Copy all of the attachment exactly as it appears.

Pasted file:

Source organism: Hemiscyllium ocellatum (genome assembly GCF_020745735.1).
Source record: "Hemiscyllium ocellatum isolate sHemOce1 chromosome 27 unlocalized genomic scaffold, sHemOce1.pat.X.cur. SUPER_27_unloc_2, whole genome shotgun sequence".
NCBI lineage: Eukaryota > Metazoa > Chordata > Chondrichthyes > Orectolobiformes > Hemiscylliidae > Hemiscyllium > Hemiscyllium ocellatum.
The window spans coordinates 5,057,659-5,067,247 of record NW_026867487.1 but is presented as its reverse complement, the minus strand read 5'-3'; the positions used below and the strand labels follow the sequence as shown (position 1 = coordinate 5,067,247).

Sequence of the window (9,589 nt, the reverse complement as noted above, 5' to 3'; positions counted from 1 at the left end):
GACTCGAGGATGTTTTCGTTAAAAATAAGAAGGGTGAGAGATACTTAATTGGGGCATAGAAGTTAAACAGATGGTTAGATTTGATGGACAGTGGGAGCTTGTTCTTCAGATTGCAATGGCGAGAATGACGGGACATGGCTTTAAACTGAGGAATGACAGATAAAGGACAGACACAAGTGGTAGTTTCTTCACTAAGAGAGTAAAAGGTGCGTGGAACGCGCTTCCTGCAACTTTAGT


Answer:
Source organism: Hemiscyllium ocellatum (genome assembly GCF_020745735.1).
Source record: "Hemiscyllium ocellatum isolate sHemOce1 chromosome 27 unlocalized genomic scaffold, sHemOce1.pat.X.cur. SUPER_27_unloc_2, whole genome shotgun sequence".
NCBI lineage: Eukaryota > Metazoa > Chordata > Chondrichthyes > Orectolobiformes > Hemiscylliidae > Hemiscyllium > Hemiscyllium ocellatum.
The window spans coordinates 5,057,659-5,067,247 of record NW_026867487.1 but is presented as its reverse complement, the minus strand read 5'-3'; the positions used below and the strand labels follow the sequence as shown (position 1 = coordinate 5,067,247).

Sequence of the window (9,589 nt, the reverse complement as noted above, 5' to 3'; positions counted from 1 at the left end):
GACTCGAGGATGTTTTCGTTAAAAATAAGAAGGGTGAGAGATACTTAATTGGGGCATAGAAGTTAAACAGATGGTTAGATTTGATGGACAGTGGGAGCTTGTTCTTCAGATTGCAATGGCGAGAATGACGGGACATGGCTTTAAACTGAGGAATGACAGATAAAGGACAGACACAAGTGGTAGTTTCTTCACTAAGAGAGTAAAAGGTGCGTGGAACGCGCTTCCTGCAACTTTAGT